Paul Simon’s Graceland
The London African Gospel Choir
Sunday October 7
The singers all originally from across Africa but now London-based performers are a mixed group of voices and genders forming an incandescent line up of 11 singers and their loud funky backing band, again all African London-based musicians.
The first half of the concert was a collection of the choirs own interpretations of gospel numbers leading up to the second half of Paul Simon’s Graceland, the iconic 1980’s album based on the music and distinctive choral voices of South Africa.
The choir opened with a sensual mix of music of different temperaments and sensitivities, which made the first half a mixed bag, but one full of energy and engaging vocal combinations. Less gospel than I was expecting there were one or two slower numbers which allowed the choral voices to find that special place of emotive shiver when it all comes together and voice, music, movement combine to create a special moment.
This is a mature group, who know how to press the buttons of a British audience and gleefully stomp on as many buttons as they can to get the audience fired up, filled with fun and ready to rock and it’s not Holy Rolling, but more Rock n’ Rolling.
With the second half all about their own special interpretation of Paul Simon Graceland’s this was a concert that kept on giving. Rather embarrassingly I think I was the only person in the house who hadn’t heard, or grown up, or lived with the album. The house was on its feet by the second number and stayed up, clapping, dancing, waving around and enjoying some fun call back and sing-song with the lead singers. It was great fun and I can’t recall the last time I saw the whole packed house of the Dome, balcony and stalls up, dancing and singing along with each other in stage led harmonies.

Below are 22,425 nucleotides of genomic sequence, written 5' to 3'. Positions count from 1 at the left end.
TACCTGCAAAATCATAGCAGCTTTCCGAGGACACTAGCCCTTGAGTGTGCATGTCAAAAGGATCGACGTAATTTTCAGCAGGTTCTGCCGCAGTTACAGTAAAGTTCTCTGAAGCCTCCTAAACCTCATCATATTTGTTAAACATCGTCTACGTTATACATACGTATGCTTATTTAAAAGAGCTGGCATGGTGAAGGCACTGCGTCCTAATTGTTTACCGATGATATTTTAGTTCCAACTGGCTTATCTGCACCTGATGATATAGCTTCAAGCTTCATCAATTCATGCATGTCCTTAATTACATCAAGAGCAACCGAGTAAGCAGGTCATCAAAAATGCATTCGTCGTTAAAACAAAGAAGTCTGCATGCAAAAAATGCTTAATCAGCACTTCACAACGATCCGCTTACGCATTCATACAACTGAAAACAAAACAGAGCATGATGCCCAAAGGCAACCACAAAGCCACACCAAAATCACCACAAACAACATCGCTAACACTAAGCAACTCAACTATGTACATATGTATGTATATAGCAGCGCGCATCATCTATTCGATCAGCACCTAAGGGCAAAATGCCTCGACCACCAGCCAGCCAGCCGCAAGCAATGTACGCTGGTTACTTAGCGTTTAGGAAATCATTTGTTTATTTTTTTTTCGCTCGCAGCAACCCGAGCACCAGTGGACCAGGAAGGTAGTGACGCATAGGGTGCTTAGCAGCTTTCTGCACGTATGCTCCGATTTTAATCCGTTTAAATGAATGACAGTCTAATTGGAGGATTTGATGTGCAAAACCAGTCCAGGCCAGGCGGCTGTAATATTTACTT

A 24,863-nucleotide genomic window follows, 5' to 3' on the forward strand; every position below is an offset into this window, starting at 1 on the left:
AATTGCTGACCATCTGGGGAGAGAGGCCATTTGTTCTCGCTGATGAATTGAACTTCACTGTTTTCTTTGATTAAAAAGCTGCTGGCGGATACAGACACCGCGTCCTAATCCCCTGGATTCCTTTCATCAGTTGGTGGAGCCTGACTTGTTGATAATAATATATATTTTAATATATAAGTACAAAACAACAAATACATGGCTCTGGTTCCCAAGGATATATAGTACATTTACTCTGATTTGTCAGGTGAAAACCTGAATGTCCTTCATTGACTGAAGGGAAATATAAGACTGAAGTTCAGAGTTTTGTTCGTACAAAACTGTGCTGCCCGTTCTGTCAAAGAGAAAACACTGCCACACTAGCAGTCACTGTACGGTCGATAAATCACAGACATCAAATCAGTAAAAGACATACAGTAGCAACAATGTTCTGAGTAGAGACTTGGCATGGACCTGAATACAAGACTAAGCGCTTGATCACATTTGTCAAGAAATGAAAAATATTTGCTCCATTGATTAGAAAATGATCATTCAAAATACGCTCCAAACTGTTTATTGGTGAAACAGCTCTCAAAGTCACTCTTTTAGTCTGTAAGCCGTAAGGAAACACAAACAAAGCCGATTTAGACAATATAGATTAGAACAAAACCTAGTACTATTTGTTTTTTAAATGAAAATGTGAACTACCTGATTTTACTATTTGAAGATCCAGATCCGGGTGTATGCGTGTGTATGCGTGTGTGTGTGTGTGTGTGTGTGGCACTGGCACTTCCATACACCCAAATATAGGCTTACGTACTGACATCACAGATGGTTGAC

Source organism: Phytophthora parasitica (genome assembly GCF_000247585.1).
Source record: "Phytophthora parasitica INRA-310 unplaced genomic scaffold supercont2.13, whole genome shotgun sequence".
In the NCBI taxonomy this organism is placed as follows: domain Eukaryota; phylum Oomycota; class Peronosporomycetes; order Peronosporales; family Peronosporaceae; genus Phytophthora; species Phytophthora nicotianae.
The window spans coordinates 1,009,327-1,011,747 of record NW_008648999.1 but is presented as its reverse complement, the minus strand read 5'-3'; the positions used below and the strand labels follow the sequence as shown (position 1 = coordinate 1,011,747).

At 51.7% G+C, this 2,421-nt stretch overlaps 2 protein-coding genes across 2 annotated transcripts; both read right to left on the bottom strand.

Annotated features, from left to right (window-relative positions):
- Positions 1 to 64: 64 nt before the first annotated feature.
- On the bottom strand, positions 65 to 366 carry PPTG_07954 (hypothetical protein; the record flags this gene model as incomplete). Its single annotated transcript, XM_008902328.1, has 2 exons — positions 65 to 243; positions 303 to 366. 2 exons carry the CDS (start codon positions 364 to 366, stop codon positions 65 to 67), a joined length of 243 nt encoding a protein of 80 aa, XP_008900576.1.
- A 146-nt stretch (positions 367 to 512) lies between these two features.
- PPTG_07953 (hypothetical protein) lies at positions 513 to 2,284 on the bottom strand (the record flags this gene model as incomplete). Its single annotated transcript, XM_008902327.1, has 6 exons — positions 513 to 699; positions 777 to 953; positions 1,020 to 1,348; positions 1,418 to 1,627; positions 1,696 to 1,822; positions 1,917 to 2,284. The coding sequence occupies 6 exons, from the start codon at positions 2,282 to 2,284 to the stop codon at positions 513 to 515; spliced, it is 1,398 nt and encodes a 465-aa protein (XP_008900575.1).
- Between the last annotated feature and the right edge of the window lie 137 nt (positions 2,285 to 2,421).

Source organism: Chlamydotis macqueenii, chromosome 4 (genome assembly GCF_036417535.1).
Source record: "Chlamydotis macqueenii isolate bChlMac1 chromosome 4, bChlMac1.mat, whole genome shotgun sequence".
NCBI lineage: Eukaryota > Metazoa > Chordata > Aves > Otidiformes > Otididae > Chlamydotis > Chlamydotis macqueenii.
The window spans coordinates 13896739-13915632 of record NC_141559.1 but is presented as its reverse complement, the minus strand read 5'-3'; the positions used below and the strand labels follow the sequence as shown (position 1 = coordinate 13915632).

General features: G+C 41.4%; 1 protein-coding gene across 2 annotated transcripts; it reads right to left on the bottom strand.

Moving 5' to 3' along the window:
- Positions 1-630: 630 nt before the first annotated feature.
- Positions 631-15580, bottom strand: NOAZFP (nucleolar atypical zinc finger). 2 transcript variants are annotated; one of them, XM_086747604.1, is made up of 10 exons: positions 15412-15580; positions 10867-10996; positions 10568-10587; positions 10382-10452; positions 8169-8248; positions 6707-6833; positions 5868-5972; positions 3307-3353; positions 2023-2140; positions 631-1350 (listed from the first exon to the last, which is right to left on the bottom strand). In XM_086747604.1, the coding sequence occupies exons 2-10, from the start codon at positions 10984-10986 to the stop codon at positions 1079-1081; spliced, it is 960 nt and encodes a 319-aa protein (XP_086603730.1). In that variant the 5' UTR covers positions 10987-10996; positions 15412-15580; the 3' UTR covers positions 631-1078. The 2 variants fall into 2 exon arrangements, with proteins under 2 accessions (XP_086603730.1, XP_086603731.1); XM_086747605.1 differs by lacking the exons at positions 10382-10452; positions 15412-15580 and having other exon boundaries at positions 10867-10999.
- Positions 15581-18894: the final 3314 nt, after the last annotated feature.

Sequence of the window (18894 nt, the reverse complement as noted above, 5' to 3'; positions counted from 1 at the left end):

I knew a few of the numbers, Graceland’s was superb and Call me Al ended the show to a triumphant whoop from the more than fired up audience.
The London African Gospel Choir certainly gave a superb show, with close harmonic choral numbers interspersed with superb solos and one or two emotive duets.
The band were loud and fun and rock, all guitar, sax and drums, a very cool melodic brass trio but no accordions. I was expecting something a little amplified and more balanced in the favour of the choir and voices as there were moments when the band overpowered the singers, losing some of the refined vocal focus; but nobody else seemed to mind how loud they were, so I’ll just park that. The male lead singer was relentlessly binary, even though a good percentage of the crowd were LTBT+, ‘Ladies and Gents sing this’, ‘Ladies sing this to the Men, Men sing that to the Ladies’ it got a bit grating, but again, perhaps that was just this queer old critic, but ‘deep voices, high voices’ would have done just as well and shown an inclusive sensitivity.
We wandered out of the dome with everyone around us singing, always a very good sign of a rather special night. It’s no wonder these lot sell out whereever they go, the show is pure engaging entertainment with some fabulous retro remodelling thrown in. I learned a lot about Paul Simon and what his songs meant, which is always useful and pondered on an African Choir leading a packed concert hall of British people whooping about visiting Elvis’s Ancestral home, smirked and let it wash over me.
Sometimes in a show you just have to give yourself over to it and smile, after all… “We all will be received in Graceland”
Learn more about this superb choir and their music here: